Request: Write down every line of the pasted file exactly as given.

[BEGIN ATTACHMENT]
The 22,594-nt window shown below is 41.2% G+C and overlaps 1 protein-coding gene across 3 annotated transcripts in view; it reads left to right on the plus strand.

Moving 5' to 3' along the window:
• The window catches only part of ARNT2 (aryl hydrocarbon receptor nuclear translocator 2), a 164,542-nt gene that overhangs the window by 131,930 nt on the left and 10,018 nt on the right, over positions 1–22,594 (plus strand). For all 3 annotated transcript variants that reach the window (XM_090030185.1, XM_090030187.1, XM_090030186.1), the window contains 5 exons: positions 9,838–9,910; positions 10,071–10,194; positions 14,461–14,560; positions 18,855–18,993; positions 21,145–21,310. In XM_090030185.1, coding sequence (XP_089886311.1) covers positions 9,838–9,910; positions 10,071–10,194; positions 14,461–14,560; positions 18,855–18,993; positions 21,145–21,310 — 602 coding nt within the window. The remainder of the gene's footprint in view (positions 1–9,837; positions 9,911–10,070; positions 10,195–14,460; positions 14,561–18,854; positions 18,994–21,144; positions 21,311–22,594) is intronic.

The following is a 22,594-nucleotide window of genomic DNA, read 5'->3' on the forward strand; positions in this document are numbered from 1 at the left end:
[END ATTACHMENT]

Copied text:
The 22,594-nt window shown below is 41.2% G+C and overlaps 1 protein-coding gene across 3 annotated transcripts in view; it reads left to right on the plus strand.

Moving 5' to 3' along the window:
• The window catches only part of ARNT2 (aryl hydrocarbon receptor nuclear translocator 2), a 164,542-nt gene that overhangs the window by 131,930 nt on the left and 10,018 nt on the right, over positions 1–22,594 (plus strand). For all 3 annotated transcript variants that reach the window (XM_090030185.1, XM_090030187.1, XM_090030186.1), the window contains 5 exons: positions 9,838–9,910; positions 10,071–10,194; positions 14,461–14,560; positions 18,855–18,993; positions 21,145–21,310. In XM_090030185.1, coding sequence (XP_089886311.1) covers positions 9,838–9,910; positions 10,071–10,194; positions 14,461–14,560; positions 18,855–18,993; positions 21,145–21,310 — 602 coding nt within the window. The remainder of the gene's footprint in view (positions 1–9,837; positions 9,911–10,070; positions 10,195–14,460; positions 14,561–18,854; positions 18,994–21,144; positions 21,311–22,594) is intronic.

The following is a 22,594-nucleotide window of genomic DNA, read 5'->3' on the forward strand; positions in this document are numbered from 1 at the left end: